Over 25 years ears ago, when I worked at Xerox, I remember being a part of something that was very special. People who worked for Xerox seemed to work there for a long time and had no plans of leaving, nor did the corporation have any plans of asking them to leave. Perhaps Xerox was an unusual company, but I didn’t know one person who had a resume. Why would they? We weren’t just a corporation; we were a family.
When I say we were a family, I mean we were close. We cared about each other, and if you messed with one “Xeroid” – you messed with us all. Things weren’t always perfect, and like any family, there were pockets of dysfunction. At the end of the day, though, we were still a family. I didn’t just like the company I worked for; I loved the family I belonged to. Yes sir, I bled blue x’s.
It was early December of 1992 when things began to change. Xerox was announcing its first layoffs in decades. I suppose there’s never a good time to take someone’s job away from them, but the company chose to conduct these layoffs two weeks before the holidays. It seemed heartless, and the morale of those who worked for the corporation changed as did mine.
I was spared from these layoffs, but that’s a matter of opinion. As my friends disappeared from the company, I was left behind. My mood along with the mood of the company continued to change. I was angry, and hurt, and I wasn’t the only one. I just could not believe what my Xerox family had done.
Then, one day, everything changed. I was moping around the hallways when my manager spotted me. He asked me if I was okay, and I opened up. “I miss my friends, and I just don’t understand it. I thought we were a family.”
One thing I really liked about this manager is that he never minced his words, and would tell it like it is. He motioned for me to follow him into his office, and with my head down I followed. Once the door was shut he said some important words I didn’t like, but needed to hear. They went something like this:
“I don’t want to upset you, but I need you to know something. This is not a family. This is a corporation. When you work for a corporation, their job is to take as much from you as they can. In return the corporation compensates you. Once they feel they have taken all they can from you, and there is no more, you will be asked to leave. It’s not personal and no one is owed an apology; it’s what corporations do.”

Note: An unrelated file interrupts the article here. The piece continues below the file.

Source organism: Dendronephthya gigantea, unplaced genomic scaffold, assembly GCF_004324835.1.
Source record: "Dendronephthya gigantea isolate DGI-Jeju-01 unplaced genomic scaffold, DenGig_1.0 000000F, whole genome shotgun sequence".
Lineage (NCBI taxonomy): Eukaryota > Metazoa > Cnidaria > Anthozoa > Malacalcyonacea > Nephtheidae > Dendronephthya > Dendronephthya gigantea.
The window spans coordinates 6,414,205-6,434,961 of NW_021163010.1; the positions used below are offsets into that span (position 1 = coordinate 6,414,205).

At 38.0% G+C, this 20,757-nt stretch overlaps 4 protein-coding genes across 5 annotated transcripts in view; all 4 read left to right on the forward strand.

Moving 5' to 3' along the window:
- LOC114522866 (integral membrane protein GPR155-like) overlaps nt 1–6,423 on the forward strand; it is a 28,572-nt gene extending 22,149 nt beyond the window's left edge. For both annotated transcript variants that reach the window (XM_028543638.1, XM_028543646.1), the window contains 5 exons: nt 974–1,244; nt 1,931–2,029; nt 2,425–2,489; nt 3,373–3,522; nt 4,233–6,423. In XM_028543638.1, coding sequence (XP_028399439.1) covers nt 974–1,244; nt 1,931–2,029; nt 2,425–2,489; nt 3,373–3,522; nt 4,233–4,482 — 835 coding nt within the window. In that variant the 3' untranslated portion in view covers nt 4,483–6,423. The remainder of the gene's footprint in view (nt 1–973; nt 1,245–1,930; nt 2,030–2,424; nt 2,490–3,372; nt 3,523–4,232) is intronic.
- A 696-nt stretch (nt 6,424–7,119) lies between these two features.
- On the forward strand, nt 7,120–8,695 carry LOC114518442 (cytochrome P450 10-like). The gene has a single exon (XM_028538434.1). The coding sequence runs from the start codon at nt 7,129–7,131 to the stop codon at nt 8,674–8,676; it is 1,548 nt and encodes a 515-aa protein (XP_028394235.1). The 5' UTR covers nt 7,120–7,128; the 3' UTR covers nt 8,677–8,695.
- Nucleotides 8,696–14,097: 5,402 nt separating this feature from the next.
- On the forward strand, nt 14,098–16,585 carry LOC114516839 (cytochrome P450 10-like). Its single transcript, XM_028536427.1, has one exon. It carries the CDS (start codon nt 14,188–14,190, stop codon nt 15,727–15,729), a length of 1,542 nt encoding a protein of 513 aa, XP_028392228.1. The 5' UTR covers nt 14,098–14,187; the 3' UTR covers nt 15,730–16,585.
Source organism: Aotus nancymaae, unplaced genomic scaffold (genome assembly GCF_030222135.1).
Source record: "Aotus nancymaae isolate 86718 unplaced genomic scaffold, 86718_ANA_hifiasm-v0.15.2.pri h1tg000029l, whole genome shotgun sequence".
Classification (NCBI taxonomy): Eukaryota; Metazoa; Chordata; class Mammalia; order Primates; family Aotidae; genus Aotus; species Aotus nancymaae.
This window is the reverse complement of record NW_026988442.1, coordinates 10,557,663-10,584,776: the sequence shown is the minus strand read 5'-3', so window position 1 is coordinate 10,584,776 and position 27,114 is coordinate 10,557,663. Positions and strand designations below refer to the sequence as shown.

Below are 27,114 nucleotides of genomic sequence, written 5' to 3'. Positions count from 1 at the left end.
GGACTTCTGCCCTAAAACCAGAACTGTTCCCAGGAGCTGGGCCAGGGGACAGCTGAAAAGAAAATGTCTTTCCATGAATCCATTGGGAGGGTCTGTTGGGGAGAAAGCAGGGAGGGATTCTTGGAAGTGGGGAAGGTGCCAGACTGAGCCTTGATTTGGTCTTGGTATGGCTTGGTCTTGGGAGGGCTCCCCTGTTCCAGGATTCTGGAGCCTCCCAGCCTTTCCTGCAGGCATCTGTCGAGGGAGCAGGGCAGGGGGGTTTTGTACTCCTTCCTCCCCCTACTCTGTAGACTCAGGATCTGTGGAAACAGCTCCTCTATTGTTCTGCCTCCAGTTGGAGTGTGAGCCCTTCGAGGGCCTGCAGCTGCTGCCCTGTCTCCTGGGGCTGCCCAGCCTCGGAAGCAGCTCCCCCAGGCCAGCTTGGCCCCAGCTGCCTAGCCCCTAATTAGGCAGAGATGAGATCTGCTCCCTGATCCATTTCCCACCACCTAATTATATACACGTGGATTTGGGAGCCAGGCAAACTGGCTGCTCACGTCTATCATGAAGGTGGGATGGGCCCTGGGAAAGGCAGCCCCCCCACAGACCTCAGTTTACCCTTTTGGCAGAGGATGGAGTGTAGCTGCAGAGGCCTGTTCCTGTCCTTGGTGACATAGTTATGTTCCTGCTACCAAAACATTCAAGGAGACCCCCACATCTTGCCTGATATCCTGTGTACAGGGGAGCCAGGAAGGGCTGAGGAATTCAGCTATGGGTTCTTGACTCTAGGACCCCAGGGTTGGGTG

I tried to break in and protest, but he put his hand up. He wasn’t finished.
“Your job it to take as much as you can from the corporation. There are no ethics issues here because while you are learning you are working for that corporation. Once you feel you have taken all the corporation can give, you should consider leaving. It’s not personal and you don’t owe anyone an apology; it’s what people do. The most important thing to remember is this is not a family. It’s a corporation”
I’ll bet that sounds rather heartless, doesn’t it? I’ll bet you’re thinking that Rob must be feeling rather cynical today. The truth is, this manager, John Bowlin, was one of the best managers I ever had the pleasure of working for because he said some things a wide-eyed, hopelessly naïve, young man didn’t want to hear. He spoke the truth.
Knowing the truth doesn’t necessarily make me happy, but it makes it much easier to understand the often difficult actions corporations need to take. Although the emotions of the moment may cloud our better judgment, rarely are these actions malicious. They are the actions of a corporation trying to protect the masses, not the individual, and it is not, I repeat, not personal. This means when you feel you are in a position that no longer allows you to grow in the direction you had aspired to, it’s okay to think of yourself first, and not the corporation. This doesn’t mean act unethically, harm the corporation, or seek revenge. It means take care of yourself, and your family, and do so in a dignified manner.
Upon his retirement, my father was given a gold watch in return for his 35 years of service to the same corporation. I look at that watch now and marvel at it, not because of what the watchmaker put into it, but because of what that watch represents. John Bowlin may have been right, but it doesn’t mean we can’t long for the days when a corporation was a family.